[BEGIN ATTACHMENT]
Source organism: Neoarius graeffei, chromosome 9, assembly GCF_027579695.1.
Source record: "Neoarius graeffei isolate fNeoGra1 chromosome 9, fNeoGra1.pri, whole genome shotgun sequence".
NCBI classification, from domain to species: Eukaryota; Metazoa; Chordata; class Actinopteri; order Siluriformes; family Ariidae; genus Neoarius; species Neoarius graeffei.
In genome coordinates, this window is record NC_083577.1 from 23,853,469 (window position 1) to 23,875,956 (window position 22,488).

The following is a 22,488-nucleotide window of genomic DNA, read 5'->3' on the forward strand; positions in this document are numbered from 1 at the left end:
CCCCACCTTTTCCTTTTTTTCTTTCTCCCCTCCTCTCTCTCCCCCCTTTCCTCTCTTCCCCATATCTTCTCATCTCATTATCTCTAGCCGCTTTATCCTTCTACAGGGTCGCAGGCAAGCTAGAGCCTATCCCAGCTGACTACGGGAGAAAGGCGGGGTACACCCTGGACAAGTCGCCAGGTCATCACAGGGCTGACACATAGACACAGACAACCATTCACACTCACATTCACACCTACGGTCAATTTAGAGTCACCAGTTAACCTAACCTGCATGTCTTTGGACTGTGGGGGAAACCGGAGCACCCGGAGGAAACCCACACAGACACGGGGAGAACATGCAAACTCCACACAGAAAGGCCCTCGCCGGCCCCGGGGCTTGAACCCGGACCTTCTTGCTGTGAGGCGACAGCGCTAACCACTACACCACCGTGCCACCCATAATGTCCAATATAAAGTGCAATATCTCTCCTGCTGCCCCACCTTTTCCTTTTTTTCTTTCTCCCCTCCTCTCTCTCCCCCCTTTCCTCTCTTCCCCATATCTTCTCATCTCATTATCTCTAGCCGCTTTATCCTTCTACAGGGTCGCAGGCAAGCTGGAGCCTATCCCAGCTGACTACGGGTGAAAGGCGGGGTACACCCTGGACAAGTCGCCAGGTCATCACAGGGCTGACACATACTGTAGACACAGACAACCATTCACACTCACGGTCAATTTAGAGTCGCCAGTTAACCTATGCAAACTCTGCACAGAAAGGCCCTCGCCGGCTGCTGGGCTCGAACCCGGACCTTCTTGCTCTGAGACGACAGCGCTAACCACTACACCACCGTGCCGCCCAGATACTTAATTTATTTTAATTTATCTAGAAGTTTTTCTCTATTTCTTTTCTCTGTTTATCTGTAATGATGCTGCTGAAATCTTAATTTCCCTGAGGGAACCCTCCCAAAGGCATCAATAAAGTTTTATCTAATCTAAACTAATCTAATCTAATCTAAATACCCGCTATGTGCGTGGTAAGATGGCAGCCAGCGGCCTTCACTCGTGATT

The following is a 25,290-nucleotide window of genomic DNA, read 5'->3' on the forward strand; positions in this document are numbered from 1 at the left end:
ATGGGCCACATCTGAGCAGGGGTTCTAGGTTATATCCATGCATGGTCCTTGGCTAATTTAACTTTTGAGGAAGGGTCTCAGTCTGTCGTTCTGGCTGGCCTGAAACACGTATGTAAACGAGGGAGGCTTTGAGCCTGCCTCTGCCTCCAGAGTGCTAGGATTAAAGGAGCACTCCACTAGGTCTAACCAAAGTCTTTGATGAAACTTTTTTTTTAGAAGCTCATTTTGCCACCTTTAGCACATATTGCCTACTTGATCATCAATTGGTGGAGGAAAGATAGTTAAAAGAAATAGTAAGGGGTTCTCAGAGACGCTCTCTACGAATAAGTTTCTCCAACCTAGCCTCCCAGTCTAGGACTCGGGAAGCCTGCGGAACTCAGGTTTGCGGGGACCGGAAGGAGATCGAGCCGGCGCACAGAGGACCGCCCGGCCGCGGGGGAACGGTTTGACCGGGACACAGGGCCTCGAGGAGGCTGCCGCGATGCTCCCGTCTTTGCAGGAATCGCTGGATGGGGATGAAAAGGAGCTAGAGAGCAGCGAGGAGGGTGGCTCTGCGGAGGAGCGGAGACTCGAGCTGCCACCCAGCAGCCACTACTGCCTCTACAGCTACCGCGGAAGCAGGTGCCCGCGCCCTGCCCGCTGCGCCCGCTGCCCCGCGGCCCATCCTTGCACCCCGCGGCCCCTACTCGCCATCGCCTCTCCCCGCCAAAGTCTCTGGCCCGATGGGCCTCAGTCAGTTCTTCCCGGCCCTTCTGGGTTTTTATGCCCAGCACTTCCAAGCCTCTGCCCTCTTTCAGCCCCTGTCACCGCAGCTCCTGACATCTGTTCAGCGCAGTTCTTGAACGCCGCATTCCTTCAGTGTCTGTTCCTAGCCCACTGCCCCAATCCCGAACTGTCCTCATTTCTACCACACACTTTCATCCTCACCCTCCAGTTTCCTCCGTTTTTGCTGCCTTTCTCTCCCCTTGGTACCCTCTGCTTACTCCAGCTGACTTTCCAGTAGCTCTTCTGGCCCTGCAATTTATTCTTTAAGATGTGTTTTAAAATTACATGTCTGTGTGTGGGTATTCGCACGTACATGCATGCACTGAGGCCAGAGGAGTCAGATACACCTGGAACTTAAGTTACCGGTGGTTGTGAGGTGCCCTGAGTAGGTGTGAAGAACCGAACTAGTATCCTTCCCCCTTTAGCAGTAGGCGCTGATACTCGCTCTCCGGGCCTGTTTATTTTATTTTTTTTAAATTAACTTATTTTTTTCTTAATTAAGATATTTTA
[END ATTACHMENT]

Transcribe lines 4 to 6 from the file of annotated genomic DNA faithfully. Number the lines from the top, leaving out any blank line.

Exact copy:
In genome coordinates, this window is record NC_083577.1 from 23,853,469 (window position 1) to 23,875,956 (window position 22,488).

The following is a 22,488-nucleotide window of genomic DNA, read 5'->3' on the forward strand; positions in this document are numbered from 1 at the left end:
CCCCACCTTTTCCTTTTTTTCTTTCTCCCCTCCTCTCTCTCCCCCCTTTCCTCTCTTCCCCATATCTTCTCATCTCATTATCTCTAGCCGCTTTATCCTTCTACAGGGTCGCAGGCAAGCTAGAGCCTATCCCAGCTGACTACGGGAGAAAGGCGGGGTACACCCTGGACAAGTCGCCAGGTCATCACAGGGCTGACACATAGACACAGACAACCATTCACACTCACATTCACACCTACGGTCAATTTAGAGTCACCAGTTAACCTAACCTGCATGTCTTTGGACTGTGGGGGAAACCGGAGCACCCGGAGGAAACCCACACAGACACGGGGAGAACATGCAAACTCCACACAGAAAGGCCCTCGCCGGCCCCGGGGCTTGAACCCGGACCTTCTTGCTGTGAGGCGACAGCGCTAACCACTACACCACCGTGCCACCCATAATGTCCAATATAAAGTGCAATATCTCTCCTGCTGCCCCACCTTTTCCTTTTTTTCTTTCTCCCCTCCTCTCTCTCCCCCCTTTCCTCTCTTCCCCATATCTTCTCATCTCATTATCTCTAGCCGCTTTATCCTTCTACAGGGTCGCAGGCAAGCTGGAGCCTATCCCAGCTGACTACGGGTGAAAGGCGGGGTACACCCTGGACAAGTCGCCAGGTCATCACAGGGCTGACACATACTGTAGACACAGACAACCATTCACACTCACGGTCAATTTAGAGTCGCCAGTTAACCTATGCAAACTCTGCACAGAAAGGCCCTCGCCGGCTGCTGGGCTCGAACCCGGACCTTCTTGCTCTGAGACGACAGCGCTAACCACTACACCACCGTGCCGCCCAGATACTTAATTTATTTTAATTTATCTAGAAGTTTTTCTCTATTTCTTTTCTCTGTTTATCTGTAATGATGCTGCTGAAATCTTAATTTCCCTGAGGGAACCCTCCCAAAGGCATCAATAAAGTTTTATCTAATCTAAACTAATCTAATCTAATCTAAATACCCGCTATGTGCGTGGTAAGATGGCAGCCAGCGGCCTTCACTCGTGATT